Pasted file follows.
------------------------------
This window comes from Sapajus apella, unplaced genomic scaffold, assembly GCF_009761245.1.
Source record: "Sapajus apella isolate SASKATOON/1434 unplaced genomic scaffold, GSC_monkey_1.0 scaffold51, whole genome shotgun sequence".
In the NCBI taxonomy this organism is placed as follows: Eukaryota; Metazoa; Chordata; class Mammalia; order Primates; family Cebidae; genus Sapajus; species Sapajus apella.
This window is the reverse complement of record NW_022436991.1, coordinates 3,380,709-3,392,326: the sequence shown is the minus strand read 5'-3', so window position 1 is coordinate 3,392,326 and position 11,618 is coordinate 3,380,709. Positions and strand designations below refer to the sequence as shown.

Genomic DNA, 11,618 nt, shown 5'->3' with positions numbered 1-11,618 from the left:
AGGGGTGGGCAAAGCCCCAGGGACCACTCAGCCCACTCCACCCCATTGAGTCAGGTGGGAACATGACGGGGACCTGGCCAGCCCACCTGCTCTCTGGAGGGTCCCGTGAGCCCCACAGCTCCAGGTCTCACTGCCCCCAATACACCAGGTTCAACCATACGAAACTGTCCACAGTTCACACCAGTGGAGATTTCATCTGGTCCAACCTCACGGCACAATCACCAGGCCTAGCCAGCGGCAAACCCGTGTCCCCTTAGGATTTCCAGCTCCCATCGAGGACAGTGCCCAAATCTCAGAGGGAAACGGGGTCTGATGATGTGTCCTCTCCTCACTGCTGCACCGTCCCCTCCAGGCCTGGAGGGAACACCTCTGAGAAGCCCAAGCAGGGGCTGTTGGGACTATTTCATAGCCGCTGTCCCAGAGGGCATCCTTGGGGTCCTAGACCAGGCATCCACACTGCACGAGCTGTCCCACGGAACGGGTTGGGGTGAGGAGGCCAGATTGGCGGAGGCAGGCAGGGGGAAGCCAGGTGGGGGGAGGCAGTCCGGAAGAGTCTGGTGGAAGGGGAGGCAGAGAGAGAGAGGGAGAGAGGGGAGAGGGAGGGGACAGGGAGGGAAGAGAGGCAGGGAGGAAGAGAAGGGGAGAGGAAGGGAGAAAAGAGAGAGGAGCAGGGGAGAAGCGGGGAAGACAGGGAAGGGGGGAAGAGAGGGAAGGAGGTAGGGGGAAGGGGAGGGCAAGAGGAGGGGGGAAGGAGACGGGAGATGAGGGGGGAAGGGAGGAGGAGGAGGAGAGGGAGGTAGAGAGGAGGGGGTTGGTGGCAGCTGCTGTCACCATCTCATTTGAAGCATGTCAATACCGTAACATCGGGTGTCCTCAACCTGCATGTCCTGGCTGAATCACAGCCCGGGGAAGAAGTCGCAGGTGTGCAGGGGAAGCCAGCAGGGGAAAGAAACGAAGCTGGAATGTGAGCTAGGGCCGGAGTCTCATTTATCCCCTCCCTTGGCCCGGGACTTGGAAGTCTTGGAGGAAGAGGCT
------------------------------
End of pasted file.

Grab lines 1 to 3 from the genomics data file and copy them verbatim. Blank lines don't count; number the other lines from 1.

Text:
This window comes from Sapajus apella, unplaced genomic scaffold, assembly GCF_009761245.1.
Source record: "Sapajus apella isolate SASKATOON/1434 unplaced genomic scaffold, GSC_monkey_1.0 scaffold51, whole genome shotgun sequence".
In the NCBI taxonomy this organism is placed as follows: Eukaryota; Metazoa; Chordata; class Mammalia; order Primates; family Cebidae; genus Sapajus; species Sapajus apella.